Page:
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Batata Harra | Lebanese Twice Cooked Potatoes

Batata Harra is a twice cooked potato Lebanese dish flavored with olive oil, cilantro, chili paste, garlic and lime juice. Crispy on the outside and pillowy soft on the inside. Easy to make without specialized ingredients.

A bowl of batata Harra.

Sharing food with another human being is an intimate act that should not be indulged in lightly. – M.F.K. Fisher

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Why I Love Middle Eastern Cooking

Middle eastern food may be the most rewarding cuisine to discover in my culinary adventures. The ingredients are easy to find and the cooking methods are fundamentally basic. While having good technique will make your middle eastern dishes taste better and have better texture, you don’t need specialized training to master the cuisine.

The cuisine is mostly stewed, baked or barbecued. There are some techniques it would pay to master such as how to properly mix the meat for a Persian kebab so that it stays on the skewer when it is barbecued. Overall, not complicated and if you have a lovely friend that knows middle eastern cooking to be your guide then you will be a master in no time

One of the characteristics of this cuisine that stands out to me is the amount of fresh herbs used. It isn’t sprinkled on as a garnish but rather handfuls of fresh parsley and cilantro are tossed in.

Also the use of fresh lemon or lime juice at the end of many dishes impart a freshness to it that speaks quality.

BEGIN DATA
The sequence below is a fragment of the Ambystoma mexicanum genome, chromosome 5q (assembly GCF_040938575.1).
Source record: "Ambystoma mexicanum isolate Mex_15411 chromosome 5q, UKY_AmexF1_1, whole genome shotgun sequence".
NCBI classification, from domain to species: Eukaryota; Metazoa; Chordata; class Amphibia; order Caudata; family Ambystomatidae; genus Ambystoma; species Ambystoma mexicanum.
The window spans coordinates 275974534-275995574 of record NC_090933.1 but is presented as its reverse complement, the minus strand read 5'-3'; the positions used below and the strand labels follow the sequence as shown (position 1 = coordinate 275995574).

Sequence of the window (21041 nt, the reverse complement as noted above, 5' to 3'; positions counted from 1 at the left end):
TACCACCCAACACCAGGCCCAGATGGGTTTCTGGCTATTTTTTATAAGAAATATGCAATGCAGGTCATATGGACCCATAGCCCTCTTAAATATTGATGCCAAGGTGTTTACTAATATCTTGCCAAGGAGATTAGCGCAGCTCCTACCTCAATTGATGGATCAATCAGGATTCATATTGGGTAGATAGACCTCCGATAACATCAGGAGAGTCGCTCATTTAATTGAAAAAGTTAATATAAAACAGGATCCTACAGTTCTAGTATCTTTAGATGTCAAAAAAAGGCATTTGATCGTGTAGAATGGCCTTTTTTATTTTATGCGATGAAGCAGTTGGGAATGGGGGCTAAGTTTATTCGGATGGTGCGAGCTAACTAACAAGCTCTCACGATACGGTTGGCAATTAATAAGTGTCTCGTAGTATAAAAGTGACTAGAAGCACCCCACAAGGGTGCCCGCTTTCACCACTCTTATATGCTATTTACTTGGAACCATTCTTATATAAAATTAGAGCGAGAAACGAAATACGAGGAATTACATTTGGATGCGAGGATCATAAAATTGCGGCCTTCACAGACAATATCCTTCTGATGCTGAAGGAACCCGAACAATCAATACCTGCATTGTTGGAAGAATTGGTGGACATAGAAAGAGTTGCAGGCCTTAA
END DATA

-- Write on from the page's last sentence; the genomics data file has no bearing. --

If there is a long list of ingredients in a certain dish, chances are over half of them are spices. While middle eastern cuisine is spicy, it isn’t that hot, at least not Korean or Thai hot. Most of the spices are warm spices such as cinnamon, cardamom, nutmeg, cumin and coriander.

This potato dish uses only a few spices, a large handful of finely chopped cilantro and fresh lime juice. The potatoes are first baked to cook the potatoes through and then quickly pan fried in the spices and cilantro to crisp the outside. This results in perfectly cooked Lebanese potatoes that are packed with flavor.

Batata Harra means spicy potatoes in Arabic where they borrowed the word for potatoes from the Portugues. So far this spicy Lebanese dish is my favorite potato dish.

What Type of Potato for Batata Harra

You can use any potato but each type has its own characteristics. I used a lower starch red potato in this dish as it holds it’s shape better. Basically I would recommend not using the starchy potatoes used for mashing.

If that’s all you have then by all means use them, they might just get a little too soft for frying but they will taste just as great. For more on potatoes, there is an article on how to bake a potato that goes into a little detail on the potato types.

How to Cook Batata Harra Step by Step

Ingredients for Batata Harra.
This dish uses simple, easy-to-find ingredients.
A pan of baked potato cubes.
Bake the potatoes first to ensure they are cooked through.
Garlic in a skillet.
In a medium-low heat skillet add garlic and chili paste to release their flavors.
Cilantro stirred into a skillet with garlic.
Add the cilantro.
Stirring cilantro in a skillet with garlic.
Stir and cook for one minute being careful not to burn the garlic.
Stirring potatoes in a skillet.
Add potatoes. Done.
Batata Harra in a white bowl.
Sprinkle with fresh lime juice when serving.